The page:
Managing customer churn is of great concern to global telecommunications service companies and it is becoming a more serious problem as the market matures. The annual churn rate ranges from 20% to 40% in most of the global mobile telecommunications service companies (Berson, Smith, & Therling, 1999; Madden, Savage, & Coble-Neal, 1999; Parks Associates, 2003; Kim, Park, & Jeong, 2004). Customer churn adversely affects these companies because they stand to lose a great deal of price premium, decreasing profit levels and a possible loss of referrals from continuing service customers (Reichheld & Sasser, 1990). Furthermore, the cost of acquiring a new customer can substantially exceed the cost of retaining an existing customer (Siber, 1997). In a highly competitive and maturing mobile telecommunications service market, a defensive marketing strategy is becoming more important. Instead of attempting to entice new customers or lure subscribers away from competitors, defensive marketing is concerned with reducing customer exit and brand switching (Fornell & Wernerfelt, 1987). Reichheld (1996) estimated that, with an increase in customer retention rates of just 5%, the average net present value of a customer increases by 35% for software companies and 95% for advertising agencies. Therefore, in order to be successful in the maturing market, the strategic focus of a company ought to shift from acquiring customers to retaining customers by reducing customer churn. In order to better manage customer churn, companies need to fully understand a customer's behavioral churn path and the factors pertaining to the customer churn; however, these problems have not been fully addressed in the literature. First, previous studies mainly focused on finding a few specific factors (e.g., customer dissatisfaction, customer loyalty, etc.) pertaining to customer churn rather than investigating and empirically testing a comprehensive model encompassing relationships among various constructs, such as customer dissatisfaction, switching costs, service usage and other customer-related variables. For example, Keaveney (1995) only examined why customers switch their services and classified the reasons into eight general categories. Bolton (1998) investigated the role of customer satisfaction in a dynamic model estimating the customer's duration with the service carrier. Bolton, Kannan, and Bramlett (2000) found that members in loyalty reward programs overlook a negative evaluation of the company vis-à-vis its competitors in their repatronage decisions. Gerpott, Rams, and Schindler (2001) analyzed a two-stage model where overall customer satisfaction has a significant impact on customer loyalty, which in turn influences customers’ intentions to terminate their contractual relationship. Lee, Shin, and Park (2003) found some determinants of customer churn in the Korean broadband Internet access service market. Kim et al. (2004) investigated the adjustment effect of switching barriers on customer satisfaction and customer loyalty. Secondly, due to the proprietary nature of actual customer data, much of the research has dealt with consumer survey data asking consumers’ perceptions of service experiences and intention to remain. However, the survey data rather than the actual customer transaction or billing data may not fully represent the customer's actual future repatronage decision. Furthermore, due to cost concerns, most survey-based studies use a small sample of less than a thousand customer records (Keaveney, 1995; Bolton et al., 2000; Gerpott et al., 2001; Lee et al., 2003; Kim et al., 2004), which may undermine the reliability and validity of analysis results. In fact, there are several studies that are based on large-scale actual customer transaction and billing data. However, their objectives mainly focus on predictive accuracy rather than descriptive explanation. For example, detailed call data is used to predict the probability of customer churn (Mozer, Wolniewicz, Grimes, Johnson, & Kaushansky, 2000; Ng and Liu, 2000; Wei and Chiu, 2002); a subscriber's remaining tenure with the company is estimated using internal company databases (Drew, Mani, Betz, & Datta, 2001) and brand switching and adoption probabilities are forecasted using commercial databases (Weerahandi & Moitra, 1995). However, there are at least two exceptions, both of which use survival analysis to test hypotheses about churn predictors. One is a study by Bolton (1998) where actual customer transaction and survey data is used to analyze customer churn behavior in the cellular service market. Another is a customer attribution study where Poel and Lariviere (2004) analyzed an in-house data warehouse in the European financial service market. Compared with the previous studies, this paper has two distinct research objectives. The first objective is to develop a comprehensive churn model and empirically test it using a large sample of actual customer transaction and billing data, which is directly related to actual customer churn decisions. Identifying customer churn determinants, such as core service failures, customer complaints, loyalty programs, service usage, etc., may help managers improve company operations in terms of their marketing strategy, specifically customer churn prevention programs. The second objective is to identify both partial and total defection in a subscription-based telecommunications service industry. The majority of previous studies have focused on discovering the direct effect of independent variables on customer churn; however, this study is motivated by the idea that customer status may act as a mediator between churn determinants and customer churn, indicating that a customer's status change is an early signal of total customer churn. Some churn determinants are expected to affect customer status and their impacts on both customer status and customer churn are analyzed. From a managerial standpoint, understanding the mediating role of customer status would mean that companies will be able to manage churn better, which would not have been obvious in the previous models. This paper is organized as follows. In Section 2, a research model and hypotheses are developed regarding the factors pertaining to customer churn. The empirical method is described in Section 3 and the results of the analysis are discussed in Section 4. Finally, the implications of the study and areas for further research are presented in Section 5.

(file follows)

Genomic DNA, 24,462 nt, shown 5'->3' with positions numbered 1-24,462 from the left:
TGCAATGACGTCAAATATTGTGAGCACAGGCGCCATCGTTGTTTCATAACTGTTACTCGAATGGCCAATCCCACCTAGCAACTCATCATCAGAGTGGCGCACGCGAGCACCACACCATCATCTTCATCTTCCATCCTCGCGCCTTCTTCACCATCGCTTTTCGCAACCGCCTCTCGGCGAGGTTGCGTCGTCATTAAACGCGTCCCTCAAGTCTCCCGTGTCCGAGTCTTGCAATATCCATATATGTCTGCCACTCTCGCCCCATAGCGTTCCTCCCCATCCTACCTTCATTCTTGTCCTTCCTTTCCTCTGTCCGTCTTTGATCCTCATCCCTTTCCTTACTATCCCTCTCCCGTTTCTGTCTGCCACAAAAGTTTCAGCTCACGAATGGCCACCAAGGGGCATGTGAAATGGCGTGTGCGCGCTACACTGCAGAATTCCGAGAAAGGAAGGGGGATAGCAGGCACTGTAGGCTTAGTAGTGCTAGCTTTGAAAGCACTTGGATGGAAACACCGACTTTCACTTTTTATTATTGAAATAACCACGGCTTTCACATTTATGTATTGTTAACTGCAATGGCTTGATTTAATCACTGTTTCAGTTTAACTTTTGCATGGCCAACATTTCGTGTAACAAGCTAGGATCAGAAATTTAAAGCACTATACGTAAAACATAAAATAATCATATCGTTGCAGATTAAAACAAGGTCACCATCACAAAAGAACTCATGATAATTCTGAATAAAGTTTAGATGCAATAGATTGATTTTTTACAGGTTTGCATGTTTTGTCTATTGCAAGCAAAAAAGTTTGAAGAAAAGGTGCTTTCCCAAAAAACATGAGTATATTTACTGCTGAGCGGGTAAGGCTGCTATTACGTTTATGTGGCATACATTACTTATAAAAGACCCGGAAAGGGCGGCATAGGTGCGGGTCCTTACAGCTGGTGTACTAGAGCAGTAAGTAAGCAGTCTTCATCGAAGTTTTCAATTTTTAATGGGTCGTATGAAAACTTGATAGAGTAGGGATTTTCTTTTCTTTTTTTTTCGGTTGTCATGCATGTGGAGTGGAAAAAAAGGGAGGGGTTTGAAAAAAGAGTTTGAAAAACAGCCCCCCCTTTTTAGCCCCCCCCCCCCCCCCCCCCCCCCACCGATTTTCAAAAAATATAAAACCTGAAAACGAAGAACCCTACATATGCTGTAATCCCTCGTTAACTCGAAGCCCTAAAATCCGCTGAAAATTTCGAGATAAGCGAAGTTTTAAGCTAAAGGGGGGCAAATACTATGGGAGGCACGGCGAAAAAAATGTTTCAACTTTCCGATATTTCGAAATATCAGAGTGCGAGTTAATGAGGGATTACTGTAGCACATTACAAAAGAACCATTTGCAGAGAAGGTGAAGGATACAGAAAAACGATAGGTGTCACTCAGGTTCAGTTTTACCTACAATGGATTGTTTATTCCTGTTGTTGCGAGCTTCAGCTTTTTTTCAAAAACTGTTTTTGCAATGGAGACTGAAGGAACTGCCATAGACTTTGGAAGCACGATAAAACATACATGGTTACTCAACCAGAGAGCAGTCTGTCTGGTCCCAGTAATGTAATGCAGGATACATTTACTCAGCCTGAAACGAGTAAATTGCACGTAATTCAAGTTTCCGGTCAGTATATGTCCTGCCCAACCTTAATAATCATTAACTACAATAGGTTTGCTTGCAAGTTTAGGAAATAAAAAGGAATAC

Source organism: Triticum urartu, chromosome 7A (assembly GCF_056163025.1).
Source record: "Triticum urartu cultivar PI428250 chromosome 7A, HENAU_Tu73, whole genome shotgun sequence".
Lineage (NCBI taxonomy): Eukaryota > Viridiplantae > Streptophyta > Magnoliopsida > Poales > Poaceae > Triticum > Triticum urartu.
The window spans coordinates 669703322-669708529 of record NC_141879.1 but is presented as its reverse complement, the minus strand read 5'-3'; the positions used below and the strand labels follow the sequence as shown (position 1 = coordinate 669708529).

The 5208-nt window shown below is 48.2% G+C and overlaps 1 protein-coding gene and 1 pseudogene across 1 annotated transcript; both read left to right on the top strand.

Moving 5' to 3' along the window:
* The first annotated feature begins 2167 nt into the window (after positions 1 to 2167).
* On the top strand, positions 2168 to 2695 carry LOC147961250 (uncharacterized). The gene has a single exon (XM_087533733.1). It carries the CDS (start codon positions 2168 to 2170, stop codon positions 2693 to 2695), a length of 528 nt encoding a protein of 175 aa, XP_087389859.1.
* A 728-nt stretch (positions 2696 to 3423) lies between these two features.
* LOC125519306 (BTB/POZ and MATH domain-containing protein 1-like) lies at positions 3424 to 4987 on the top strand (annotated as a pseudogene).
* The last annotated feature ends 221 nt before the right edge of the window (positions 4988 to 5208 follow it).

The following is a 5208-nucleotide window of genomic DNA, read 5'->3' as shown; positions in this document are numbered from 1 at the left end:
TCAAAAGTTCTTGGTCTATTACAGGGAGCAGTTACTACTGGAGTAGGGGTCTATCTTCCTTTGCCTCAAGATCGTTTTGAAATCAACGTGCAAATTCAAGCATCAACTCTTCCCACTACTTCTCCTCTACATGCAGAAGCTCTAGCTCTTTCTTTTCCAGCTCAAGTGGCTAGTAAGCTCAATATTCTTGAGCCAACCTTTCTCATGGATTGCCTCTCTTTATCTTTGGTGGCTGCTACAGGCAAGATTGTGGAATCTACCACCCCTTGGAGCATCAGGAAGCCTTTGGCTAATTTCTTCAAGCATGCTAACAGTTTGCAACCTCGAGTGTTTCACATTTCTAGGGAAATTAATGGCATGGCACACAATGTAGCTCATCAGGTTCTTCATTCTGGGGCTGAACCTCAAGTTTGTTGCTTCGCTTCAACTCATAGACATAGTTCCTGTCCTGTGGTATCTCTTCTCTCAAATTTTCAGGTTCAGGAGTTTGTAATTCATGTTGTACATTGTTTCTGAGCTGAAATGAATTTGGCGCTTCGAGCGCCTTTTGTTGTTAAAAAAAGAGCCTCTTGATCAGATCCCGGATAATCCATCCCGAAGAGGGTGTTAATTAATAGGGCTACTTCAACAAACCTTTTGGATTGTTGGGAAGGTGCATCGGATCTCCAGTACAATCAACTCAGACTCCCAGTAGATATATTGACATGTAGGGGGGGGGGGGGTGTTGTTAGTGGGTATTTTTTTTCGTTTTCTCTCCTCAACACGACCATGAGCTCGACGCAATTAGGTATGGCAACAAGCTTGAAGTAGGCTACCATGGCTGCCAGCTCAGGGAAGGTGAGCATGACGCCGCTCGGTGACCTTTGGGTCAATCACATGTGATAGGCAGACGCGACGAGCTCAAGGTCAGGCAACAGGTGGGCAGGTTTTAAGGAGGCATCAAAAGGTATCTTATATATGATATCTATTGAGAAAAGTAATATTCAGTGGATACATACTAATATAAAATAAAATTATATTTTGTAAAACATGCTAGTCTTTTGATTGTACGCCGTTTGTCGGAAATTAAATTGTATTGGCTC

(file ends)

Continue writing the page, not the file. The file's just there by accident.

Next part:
نتیجه گیری انگلیسی
This study investigated factors leading to customer churn using a sample of 5789 actual customer transactions and billing data. In addition, the mediating effects of customer status between churn determinants and customer churn were analyzed. The following section summarizes the result, discusses implications and suggests areas for further study. First, this study developed and tested a customer churn model based on a large number of transaction and billing data. This actual data-based approach addressed the managerial problems that may arise from the discrepancy between customers’ perception or intention and their actual behavior in the market. For example, previous research based on customer survey responses suggests that for membership card program subscribers, the negative effects of dissatisfaction with the service provider are adjusted, thus they remain loyal customers. However, this study using a company-internal database found that the membership card program subscribers, in fact, are more likely to churn. This raises questions about such a program's effectiveness, which is discussed in later paragraphs. Secondly, this study not only confirmed some findings of previous studies regarding explanatory churn factors, but also identified new ones. As in line with the previous result, call quality, loyalty points and service usage level are found to be among the major factors influencing customer churn in the mobile telephony market. On the other hand, specific factors such as functional capability of handsets, membership card programs and customer status were significant factors newly found in this study. Regarding the functional capability of handsets, Gerpott et al.'s (2001) study of the German mobile service market showed that a customer's desire for a new handset did not have any significant effect on customer retention. On the other hand, the result in this study shows that low functional capability of handsets leads to customer churn. The difference could be explained by the availability of handset subsidies: In June 2000, handset subsidies were banned in Korea, but they were still available in Germany. From that fact, it can be inferred that the handset subsidy ban in the Korean mobile market increased the customers’ actual cost (e.g., the price of purchasing new handsets). Therefore, the cost for a new handset worked as a switching barrier in the Korean mobile telephony market. However, if a subscriber's handset is quite old and lacks much needed functional capability, the switching barrier from the money spent on his/her current handset can be reduced significantly; thus he/she would purchase a new handset and that event might trigger a decision to churn. In fact, the present analysis shows that customers with less desirable handsets are more likely to churn. Thirdly, despite the incomplete nature of the data, the result implies that membership card programs may not increase customers’ switching costs. Considering the fact that most competing mobile service providers offer similar types of benefits (discounts, coupons, etc.) through their own membership card programs, customers may have few incentives to maintain a contractual relationship with the current service provider simply because of the benefits that the current membership card program offers. In addition, it can be argued that the benefits from current membership card programs are not fully responsive to the level of customers’ service usage or duration. For example, service providers issue only two or three kinds of membership cards and the benefits are almost equivalent regardless of service usage level, therefore, effectiveness of the membership program is not justified. The same concerns are shared among managers in the company where samples were collected. They believe that membership programs do not achieve the original objective and the programs need to be overhauled. Comparing the effects of two types of switching costs on customer churn, it can be suggested that current membership card programs should be redesigned following the characteristics of the loyalty point reward programs. This is justified by the result that loyalty points rather than membership card programs work as a switching cost. For example, two major characteristics of loyalty point reward programs are: (1) the points are gained according to customer usage level, (2) the points are deducted following a customer's redemption of fringe benefits via the membership card. Therefore, membership card programs need to be transformed from the current almost unlimited fringe service provision program into a point-based fringe benefit provision program where customers’ points are gained or deducted according to their usage level and point redemption level, respectively. This is in line with a Dowling and Uncles’ (1997) reward scheme where a customer's motivation to make the next purchase is maximized. Fourthly, partial and total defection were examined by identifying the mediation effects of customer status. Failure to consider a customer's status change is likely to cause researchers or corporate executives to ignore the impact of indirect effects of churn determinants on customer churn and eventually to mishandle the customer churn. Factors such as number of complaints, loyalty point rewards, billed amounts, gender, calling plans and handset Internet capability influence the probability of churn both directly and indirectly and thus have partial mediation effects. Of special interest is a management program that is designed to handle customer complaints. The result of partial mediation of the customer complaints indicates that the effectiveness of the customer complaint management program can be measured in two different ways: one is to evaluate the extent to which the number of complaints lead to customer churn. Another is to measure the extent to which the number of complaints influence a customer's status change from active use to non-user (or other possible customer status), which is positively related to customer churn. Either measure can provide a checkpoint of whether the current customer complaint management program prevents customer churn in the way in which it was designed. Accordingly, it can be argued that if an effective service failure recovery program is implemented, the number of complaints registered to the customer service center may decrease the probability of both the direct customer churn and the customer's status change into non-use. Thus the company can eventually reduce the customer churn. Despite this analysis, there are some areas that warrant further study. First, data for some variables, such as account tenure (also called customer duration) and each subscriber's age, were not available; and customers’ perceived values on service satisfaction were not included in the data either. Therefore, a better model can be developed by including these variables. In particular, the account tenure will be a very important variable explaining customer churn. Secondly, the 8-month data collection period for this study was relatively short. An additional longitudinal study (i.e., panel data analysis) with a longer period of data collection and time-series data is necessary. Such a study would help researchers and managers to not only better estimate the expected tenure but also develop the current churn model further into a lifetime customer value model (Jain & Singh, 2002) where the economic impact of churn factors can be estimated. Finally, the impact of membership card programs needs to be further evaluated. Surprisingly, the analysis showed that members in the programs are more likely to churn than non-members. In fact, the program may increase customers’ experiences and expose them to other competitors (Bolton et al., 2000). On the other hand, people who decide to join the program may be the group with a higher propensity to churn than the average population. That is, self-selection bias may exist in the sample, therefore, careful research design and analysis are needed to evaluate the impact of the programs on customer churn.